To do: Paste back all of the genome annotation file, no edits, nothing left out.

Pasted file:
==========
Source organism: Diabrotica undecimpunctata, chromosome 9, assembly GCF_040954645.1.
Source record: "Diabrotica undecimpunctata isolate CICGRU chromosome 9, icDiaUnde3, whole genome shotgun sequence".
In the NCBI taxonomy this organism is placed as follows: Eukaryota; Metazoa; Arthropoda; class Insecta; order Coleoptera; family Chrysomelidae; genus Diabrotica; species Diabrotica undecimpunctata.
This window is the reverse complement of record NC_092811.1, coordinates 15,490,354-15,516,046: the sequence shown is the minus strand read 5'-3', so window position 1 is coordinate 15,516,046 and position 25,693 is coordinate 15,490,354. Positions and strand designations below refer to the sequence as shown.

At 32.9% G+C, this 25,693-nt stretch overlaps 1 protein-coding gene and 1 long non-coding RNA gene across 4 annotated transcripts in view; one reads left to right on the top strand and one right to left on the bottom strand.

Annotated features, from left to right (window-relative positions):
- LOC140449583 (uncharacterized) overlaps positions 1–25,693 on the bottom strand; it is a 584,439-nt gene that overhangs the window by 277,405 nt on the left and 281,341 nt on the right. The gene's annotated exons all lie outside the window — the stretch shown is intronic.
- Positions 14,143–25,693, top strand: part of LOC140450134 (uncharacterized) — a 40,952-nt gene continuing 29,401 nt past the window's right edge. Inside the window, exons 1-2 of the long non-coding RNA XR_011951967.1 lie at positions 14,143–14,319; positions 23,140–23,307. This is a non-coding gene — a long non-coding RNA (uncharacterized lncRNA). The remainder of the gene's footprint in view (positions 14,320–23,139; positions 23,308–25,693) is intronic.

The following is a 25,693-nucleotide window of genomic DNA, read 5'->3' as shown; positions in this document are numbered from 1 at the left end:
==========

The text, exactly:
Source organism: Diabrotica undecimpunctata, chromosome 9, assembly GCF_040954645.1.
Source record: "Diabrotica undecimpunctata isolate CICGRU chromosome 9, icDiaUnde3, whole genome shotgun sequence".
In the NCBI taxonomy this organism is placed as follows: Eukaryota; Metazoa; Arthropoda; class Insecta; order Coleoptera; family Chrysomelidae; genus Diabrotica; species Diabrotica undecimpunctata.
This window is the reverse complement of record NC_092811.1, coordinates 15,490,354-15,516,046: the sequence shown is the minus strand read 5'-3', so window position 1 is coordinate 15,516,046 and position 25,693 is coordinate 15,490,354. Positions and strand designations below refer to the sequence as shown.

At 32.9% G+C, this 25,693-nt stretch overlaps 1 protein-coding gene and 1 long non-coding RNA gene across 4 annotated transcripts in view; one reads left to right on the top strand and one right to left on the bottom strand.

Annotated features, from left to right (window-relative positions):
- LOC140449583 (uncharacterized) overlaps positions 1–25,693 on the bottom strand; it is a 584,439-nt gene that overhangs the window by 277,405 nt on the left and 281,341 nt on the right. The gene's annotated exons all lie outside the window — the stretch shown is intronic.
- Positions 14,143–25,693, top strand: part of LOC140450134 (uncharacterized) — a 40,952-nt gene continuing 29,401 nt past the window's right edge. Inside the window, exons 1-2 of the long non-coding RNA XR_011951967.1 lie at positions 14,143–14,319; positions 23,140–23,307. This is a non-coding gene — a long non-coding RNA (uncharacterized lncRNA). The remainder of the gene's footprint in view (positions 14,320–23,139; positions 23,308–25,693) is intronic.

The following is a 25,693-nucleotide window of genomic DNA, read 5'->3' as shown; positions in this document are numbered from 1 at the left end: